To save content items to your account,
please confirm that you agree to abide by our usage policies.
If this is the first time you use this feature, you will be asked to authorise Cambridge Core to connect with your account.
Find out more about saving content to .
To save content items to your Kindle, first ensure firstname.lastname@example.org
is added to your Approved Personal Document E-mail List under your Personal Document Settings
on the Manage Your Content and Devices page of your Amazon account. Then enter the ‘name’ part
of your Kindle email address below.
Find out more about saving to your Kindle.
Note you can select to save to either the @free.kindle.com or @kindle.com variations.
‘@free.kindle.com’ emails are free but can only be saved to your device when it is connected to wi-fi.
‘@kindle.com’ emails can be delivered even when you are not connected to wi-fi, but note that service fees apply.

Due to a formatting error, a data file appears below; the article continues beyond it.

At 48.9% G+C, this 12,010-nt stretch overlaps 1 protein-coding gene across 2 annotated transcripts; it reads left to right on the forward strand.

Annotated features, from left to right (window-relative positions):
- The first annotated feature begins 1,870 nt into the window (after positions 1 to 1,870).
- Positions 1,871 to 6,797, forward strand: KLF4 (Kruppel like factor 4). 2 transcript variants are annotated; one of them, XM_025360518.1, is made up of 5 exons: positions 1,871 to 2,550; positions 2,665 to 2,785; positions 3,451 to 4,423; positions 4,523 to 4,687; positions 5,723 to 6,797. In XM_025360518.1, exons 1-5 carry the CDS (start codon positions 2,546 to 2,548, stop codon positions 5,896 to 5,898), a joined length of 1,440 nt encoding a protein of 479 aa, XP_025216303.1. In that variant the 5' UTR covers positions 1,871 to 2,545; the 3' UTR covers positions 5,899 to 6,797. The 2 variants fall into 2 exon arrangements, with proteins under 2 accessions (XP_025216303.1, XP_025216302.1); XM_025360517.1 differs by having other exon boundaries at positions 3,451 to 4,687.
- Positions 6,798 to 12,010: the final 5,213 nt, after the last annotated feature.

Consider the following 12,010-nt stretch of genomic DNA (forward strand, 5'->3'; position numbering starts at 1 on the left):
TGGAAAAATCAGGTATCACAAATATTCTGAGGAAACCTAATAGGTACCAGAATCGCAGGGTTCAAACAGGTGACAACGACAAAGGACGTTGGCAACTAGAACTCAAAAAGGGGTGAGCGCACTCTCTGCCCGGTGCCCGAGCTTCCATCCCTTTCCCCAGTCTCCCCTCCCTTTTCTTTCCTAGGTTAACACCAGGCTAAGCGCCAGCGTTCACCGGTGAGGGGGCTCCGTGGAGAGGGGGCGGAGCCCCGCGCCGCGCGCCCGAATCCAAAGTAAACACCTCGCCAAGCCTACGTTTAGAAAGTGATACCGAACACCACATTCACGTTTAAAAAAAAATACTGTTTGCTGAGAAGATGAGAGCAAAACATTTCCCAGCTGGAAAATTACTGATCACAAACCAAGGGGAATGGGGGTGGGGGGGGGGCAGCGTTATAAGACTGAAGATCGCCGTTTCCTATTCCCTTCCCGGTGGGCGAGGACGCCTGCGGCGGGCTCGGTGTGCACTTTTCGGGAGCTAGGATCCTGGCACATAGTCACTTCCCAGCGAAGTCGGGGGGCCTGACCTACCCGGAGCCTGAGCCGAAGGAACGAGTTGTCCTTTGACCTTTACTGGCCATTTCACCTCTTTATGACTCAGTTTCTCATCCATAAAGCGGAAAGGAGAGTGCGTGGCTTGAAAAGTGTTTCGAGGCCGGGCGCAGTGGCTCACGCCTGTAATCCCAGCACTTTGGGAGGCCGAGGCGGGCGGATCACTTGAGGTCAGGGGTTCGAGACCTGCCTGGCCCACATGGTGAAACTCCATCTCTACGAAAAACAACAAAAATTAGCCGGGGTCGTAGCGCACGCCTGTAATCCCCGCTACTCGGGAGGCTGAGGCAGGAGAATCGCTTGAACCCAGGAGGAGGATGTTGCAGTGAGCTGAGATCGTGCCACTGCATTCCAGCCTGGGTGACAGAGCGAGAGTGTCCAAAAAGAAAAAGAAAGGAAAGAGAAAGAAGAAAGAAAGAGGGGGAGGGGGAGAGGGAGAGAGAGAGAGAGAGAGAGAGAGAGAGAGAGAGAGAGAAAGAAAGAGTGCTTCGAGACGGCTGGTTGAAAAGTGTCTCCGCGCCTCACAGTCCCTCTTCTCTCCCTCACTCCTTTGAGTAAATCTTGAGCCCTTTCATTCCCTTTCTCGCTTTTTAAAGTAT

Latvia’s far right has had a great deal of political influence since the late 1980s, when nativist movements played a key role in mobilizing political opposition to Soviet power. Far-right parties have been in 16 of the 22 government coalitions in Latvia between 1993 and 2023. Since 2010, the National Alliance (NA), a merger between an established far-right party and a more youthful political party, has come to dominate Latvia’s far right and has been a part of every government coalition from 2011-2023. This article begins with a discussion of Europeanization, the Europeanization of political parties, and the qualitative methodology used in the article to examine the impact of Latvia’s membership in the European Union on NA’s international links and program. The article then outlines the development and influence of Latvia’s far-right. The following sections examine links between Latvia’s far right and Europe’s far right and the impact of Europe on NA’s ideology and program. It finds little evidence of Europeanization of Latvia’s far right. Latvia’s far right is more hawkish toward Russia than the West European right and also enjoys greater domestic influence and respectability. “New nativist” anti-immigration and cultural Marxism themes have lower salience in Latvia where Russian-speakers are perceived as a bigger and more immediate threat than Muslims or “Woke” activists.